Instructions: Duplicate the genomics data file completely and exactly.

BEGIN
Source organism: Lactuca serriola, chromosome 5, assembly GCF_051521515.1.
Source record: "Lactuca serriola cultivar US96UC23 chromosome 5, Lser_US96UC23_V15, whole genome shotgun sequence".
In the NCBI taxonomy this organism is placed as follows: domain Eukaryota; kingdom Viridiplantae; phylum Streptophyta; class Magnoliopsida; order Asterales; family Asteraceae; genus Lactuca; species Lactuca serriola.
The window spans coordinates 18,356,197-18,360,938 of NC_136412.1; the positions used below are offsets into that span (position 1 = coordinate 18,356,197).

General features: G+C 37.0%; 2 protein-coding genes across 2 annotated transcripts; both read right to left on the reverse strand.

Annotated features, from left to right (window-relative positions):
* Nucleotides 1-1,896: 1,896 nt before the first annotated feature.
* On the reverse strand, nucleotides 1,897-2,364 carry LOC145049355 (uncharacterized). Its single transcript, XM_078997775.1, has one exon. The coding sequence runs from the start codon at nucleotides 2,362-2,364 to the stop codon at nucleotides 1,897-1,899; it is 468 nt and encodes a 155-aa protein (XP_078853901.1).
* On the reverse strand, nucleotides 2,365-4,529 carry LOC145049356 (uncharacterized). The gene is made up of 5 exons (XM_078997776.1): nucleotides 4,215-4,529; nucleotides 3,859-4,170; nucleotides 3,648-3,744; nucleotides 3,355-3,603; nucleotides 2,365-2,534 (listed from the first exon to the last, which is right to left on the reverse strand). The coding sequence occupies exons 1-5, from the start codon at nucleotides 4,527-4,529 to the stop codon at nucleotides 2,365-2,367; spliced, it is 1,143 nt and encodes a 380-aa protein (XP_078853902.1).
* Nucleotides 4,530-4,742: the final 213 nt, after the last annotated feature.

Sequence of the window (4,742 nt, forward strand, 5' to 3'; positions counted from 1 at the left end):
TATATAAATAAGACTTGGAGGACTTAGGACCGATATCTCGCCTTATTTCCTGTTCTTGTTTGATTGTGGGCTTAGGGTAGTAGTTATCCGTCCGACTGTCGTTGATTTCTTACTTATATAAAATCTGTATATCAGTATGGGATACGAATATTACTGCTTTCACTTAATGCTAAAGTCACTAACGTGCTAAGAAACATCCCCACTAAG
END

Source organism: Lactuca serriola, chromosome 5, assembly GCF_051521515.1.
Source record: "Lactuca serriola cultivar US96UC23 chromosome 5, Lser_US96UC23_V15, whole genome shotgun sequence".
In the NCBI taxonomy this organism is placed as follows: domain Eukaryota; kingdom Viridiplantae; phylum Streptophyta; class Magnoliopsida; order Asterales; family Asteraceae; genus Lactuca; species Lactuca serriola.
The window spans coordinates 18,356,197-18,360,938 of NC_136412.1; the positions used below are offsets into that span (position 1 = coordinate 18,356,197).

General features: G+C 37.0%; 2 protein-coding genes across 2 annotated transcripts; both read right to left on the reverse strand.

Annotated features, from left to right (window-relative positions):
* Nucleotides 1-1,896: 1,896 nt before the first annotated feature.
* On the reverse strand, nucleotides 1,897-2,364 carry LOC145049355 (uncharacterized). Its single transcript, XM_078997775.1, has one exon. The coding sequence runs from the start codon at nucleotides 2,362-2,364 to the stop codon at nucleotides 1,897-1,899; it is 468 nt and encodes a 155-aa protein (XP_078853901.1).
* On the reverse strand, nucleotides 2,365-4,529 carry LOC145049356 (uncharacterized). The gene is made up of 5 exons (XM_078997776.1): nucleotides 4,215-4,529; nucleotides 3,859-4,170; nucleotides 3,648-3,744; nucleotides 3,355-3,603; nucleotides 2,365-2,534 (listed from the first exon to the last, which is right to left on the reverse strand). The coding sequence occupies exons 1-5, from the start codon at nucleotides 4,527-4,529 to the stop codon at nucleotides 2,365-2,367; spliced, it is 1,143 nt and encodes a 380-aa protein (XP_078853902.1).
* Nucleotides 4,530-4,742: the final 213 nt, after the last annotated feature.

Sequence of the window (4,742 nt, forward strand, 5' to 3'; positions counted from 1 at the left end):
TATATAAATAAGACTTGGAGGACTTAGGACCGATATCTCGCCTTATTTCCTGTTCTTGTTTGATTGTGGGCTTAGGGTAGTAGTTATCCGTCCGACTGTCGTTGATTTCTTACTTATATAAAATCTGTATATCAGTATGGGATACGAATATTACTGCTTTCACTTAATGCTAAAGTCACTAACGTGCTAAGAAACATCCCCACTAAG